While filtration purifies the oil, it can be refined further to improve its quality.
Filtered oil contains various impurities such as phospholipids, wax, pigments, and volatile particles. So, the oil is further refined to remove these impurities and imbibes the oil with qualities such as light color, clear appearance, bland flavor and odor, and the ability to withstand oxidation and high heat (frying).
Oil refineries are designed to process different types and qualities of the oil.
UEC is offer Complete Plants and equipment for both physical and chemical refining of crude oils. The Refineries are offered as a batch or continuous processes, achieving a high-quality product in each case.
The refining process consists of four steps
Batch plants refine smaller quantities of oil (<50 tons per day) than continuous plants. The capital investment is lower as compared to than continuous plants, but the process losses are slightly higher. We are proud to offer equipment for all these processes. Let us see these in more detail.
During bleaching, acid-activated or natural clay minerals (bleached earth) are added to the oil to adsorb pigments such as chlorophylls and carotenes and to decompose hydroperoxides. The bleached earth is added to the oil at high temperature and low pressure, which causes it to absorb the impurities. Later, the mixture is pumped into a filter.
The filter releases the oil while the bleached earth with the impurities falls off at regular intervals. At the end of this process, the oil has turned transparent (depending on the quality of incoming oil and the amount of bleached earth added). We offer bleaching equipment capable of processing 25 to 100 Tons Per Day of Oil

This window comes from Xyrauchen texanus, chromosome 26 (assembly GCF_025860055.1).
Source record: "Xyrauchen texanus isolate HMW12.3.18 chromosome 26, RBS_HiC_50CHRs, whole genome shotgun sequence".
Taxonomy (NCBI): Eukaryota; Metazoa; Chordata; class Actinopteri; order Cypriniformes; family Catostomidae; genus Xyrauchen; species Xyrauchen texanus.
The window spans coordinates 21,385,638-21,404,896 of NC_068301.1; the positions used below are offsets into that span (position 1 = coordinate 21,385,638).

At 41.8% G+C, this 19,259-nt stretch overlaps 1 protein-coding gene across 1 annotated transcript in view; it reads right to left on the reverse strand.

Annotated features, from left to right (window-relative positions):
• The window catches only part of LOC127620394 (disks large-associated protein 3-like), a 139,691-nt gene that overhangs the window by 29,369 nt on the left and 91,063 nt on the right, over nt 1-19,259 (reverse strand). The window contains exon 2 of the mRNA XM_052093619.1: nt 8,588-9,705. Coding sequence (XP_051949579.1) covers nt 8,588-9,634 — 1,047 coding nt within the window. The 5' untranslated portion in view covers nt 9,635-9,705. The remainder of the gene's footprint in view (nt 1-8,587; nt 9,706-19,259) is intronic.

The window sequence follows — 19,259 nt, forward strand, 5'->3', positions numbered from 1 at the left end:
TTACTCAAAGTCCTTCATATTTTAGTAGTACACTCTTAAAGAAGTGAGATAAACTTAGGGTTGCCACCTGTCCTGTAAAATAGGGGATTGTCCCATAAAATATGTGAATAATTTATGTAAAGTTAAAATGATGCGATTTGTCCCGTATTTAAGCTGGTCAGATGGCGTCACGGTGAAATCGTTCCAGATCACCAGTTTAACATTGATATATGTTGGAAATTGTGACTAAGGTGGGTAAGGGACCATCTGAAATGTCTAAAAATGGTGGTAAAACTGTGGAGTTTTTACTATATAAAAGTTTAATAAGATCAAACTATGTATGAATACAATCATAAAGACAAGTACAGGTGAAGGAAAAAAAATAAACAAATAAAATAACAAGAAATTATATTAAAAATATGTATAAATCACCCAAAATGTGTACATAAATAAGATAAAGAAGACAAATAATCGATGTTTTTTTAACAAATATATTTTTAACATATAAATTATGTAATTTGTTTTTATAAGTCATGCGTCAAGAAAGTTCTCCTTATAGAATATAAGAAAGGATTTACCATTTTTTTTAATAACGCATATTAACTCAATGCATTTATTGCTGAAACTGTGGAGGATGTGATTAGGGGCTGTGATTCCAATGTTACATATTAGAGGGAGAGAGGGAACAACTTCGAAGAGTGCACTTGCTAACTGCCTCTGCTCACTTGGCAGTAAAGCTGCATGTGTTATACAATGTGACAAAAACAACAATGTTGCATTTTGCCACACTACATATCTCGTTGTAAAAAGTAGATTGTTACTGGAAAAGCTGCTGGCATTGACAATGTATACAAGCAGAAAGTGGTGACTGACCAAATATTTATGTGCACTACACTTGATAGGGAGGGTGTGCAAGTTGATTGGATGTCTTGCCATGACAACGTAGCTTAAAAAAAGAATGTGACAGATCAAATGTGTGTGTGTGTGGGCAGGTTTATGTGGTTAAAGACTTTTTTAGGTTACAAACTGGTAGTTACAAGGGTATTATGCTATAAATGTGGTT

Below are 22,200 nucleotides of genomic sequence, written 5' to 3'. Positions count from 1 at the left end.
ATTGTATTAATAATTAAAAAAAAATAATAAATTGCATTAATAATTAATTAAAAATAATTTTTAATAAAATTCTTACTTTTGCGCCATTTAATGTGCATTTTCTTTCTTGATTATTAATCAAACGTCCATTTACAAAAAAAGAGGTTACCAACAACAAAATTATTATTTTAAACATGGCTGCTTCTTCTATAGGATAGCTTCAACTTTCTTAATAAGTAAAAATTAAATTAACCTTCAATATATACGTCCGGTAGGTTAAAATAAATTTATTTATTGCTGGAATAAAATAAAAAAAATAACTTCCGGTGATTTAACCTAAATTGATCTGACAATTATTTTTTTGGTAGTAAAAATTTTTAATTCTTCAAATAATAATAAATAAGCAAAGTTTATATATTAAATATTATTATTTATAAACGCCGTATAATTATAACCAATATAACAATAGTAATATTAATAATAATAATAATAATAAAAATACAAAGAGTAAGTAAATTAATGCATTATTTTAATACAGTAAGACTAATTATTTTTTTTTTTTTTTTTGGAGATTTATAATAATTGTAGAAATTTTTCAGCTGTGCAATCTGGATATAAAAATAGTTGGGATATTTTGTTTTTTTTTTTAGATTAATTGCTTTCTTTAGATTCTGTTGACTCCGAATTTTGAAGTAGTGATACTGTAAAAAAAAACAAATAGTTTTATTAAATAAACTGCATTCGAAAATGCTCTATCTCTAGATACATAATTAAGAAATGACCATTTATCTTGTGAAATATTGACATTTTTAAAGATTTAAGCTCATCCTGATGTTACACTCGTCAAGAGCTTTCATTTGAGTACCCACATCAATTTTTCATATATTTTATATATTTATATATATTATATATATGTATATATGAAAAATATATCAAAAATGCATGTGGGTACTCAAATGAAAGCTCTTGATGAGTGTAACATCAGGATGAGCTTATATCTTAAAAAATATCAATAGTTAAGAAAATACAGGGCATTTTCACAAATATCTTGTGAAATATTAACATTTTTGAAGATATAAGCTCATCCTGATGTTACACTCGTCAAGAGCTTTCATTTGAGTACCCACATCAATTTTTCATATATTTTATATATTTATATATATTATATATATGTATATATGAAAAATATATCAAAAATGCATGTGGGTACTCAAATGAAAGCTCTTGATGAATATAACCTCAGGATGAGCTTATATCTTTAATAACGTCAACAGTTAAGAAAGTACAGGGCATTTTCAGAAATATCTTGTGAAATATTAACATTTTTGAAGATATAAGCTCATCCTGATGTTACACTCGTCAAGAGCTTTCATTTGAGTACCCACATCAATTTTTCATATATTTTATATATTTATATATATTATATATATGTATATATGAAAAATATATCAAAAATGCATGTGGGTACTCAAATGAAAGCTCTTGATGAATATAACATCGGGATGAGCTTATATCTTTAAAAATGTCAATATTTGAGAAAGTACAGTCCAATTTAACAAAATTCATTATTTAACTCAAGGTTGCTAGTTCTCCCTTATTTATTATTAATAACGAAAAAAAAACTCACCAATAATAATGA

Degumming is undertaken to remove phosphorous from oil. The phosphorous is bound to phospholipids which burn and attach to heating surfaces at higher temperatures, releasing a noxious smell. Filtered oil contains two types of phospholipids – hydratable and non-hydratable. The addition of phosphoric or citric acid turns the non-hydratable phospholipids turn hydratable phospholipids.
Later, water is added into the mixture to hydrate the hydratable phospholipids and turn them into agglomerates called flakes. The flakes can be removed via centrifugation. Degumming is always the first step in crude oil refining and may be performed in tow with the neutralization of free fatty acids by adding sodium hydroxide solution. We offer degumming equipment that can process 25 to 100 Tons Per Day of Oil.
Deacidification (or deodorization) removes impurities that impart unwanted taste and smell to the oil. The removal of such substances (aldehydes and ketones) is necessary because, at high temperatures, they turn volatile and stain the surrounding surfaces. These impurities also have a low threshold for detection by taste and smell. The volatile contaminants are removed through steam distillation at low pressure (2-6 mbar) and high temperature (180-220°C).
Here, the oil is first heated in a regenerative heat exchanger and later taken to a distillation column. In the column, the volatile substances are removed by steam distillation and collected in a drainage tank. After deodorization, the outcoming oil is neutral in taste and smell and can be packaged for use.
Sunflower oil and rice bran oil undergo an additional process called dewaxing to obtain a clearer product. Dewaxing is necessary because the hulls of these oilseeds contain wax which penetrates the oil leading to cloudiness. In this process, the oil is passed through a three-step internal cooling system which successively causes the wax to crystallize.
The precipitate is separated from the oil by horizontal filtration, where the pure, dewaxed oil flows out continuously. Pressing de-hulled sunflower oil produces an oil with up to 1000 ppm of wax, while pressing hulled sunflower oil produces up to 200 ppm of wax. We offer dewaxing equipment capable of processing 25 to 100 Tons Per Day of Oil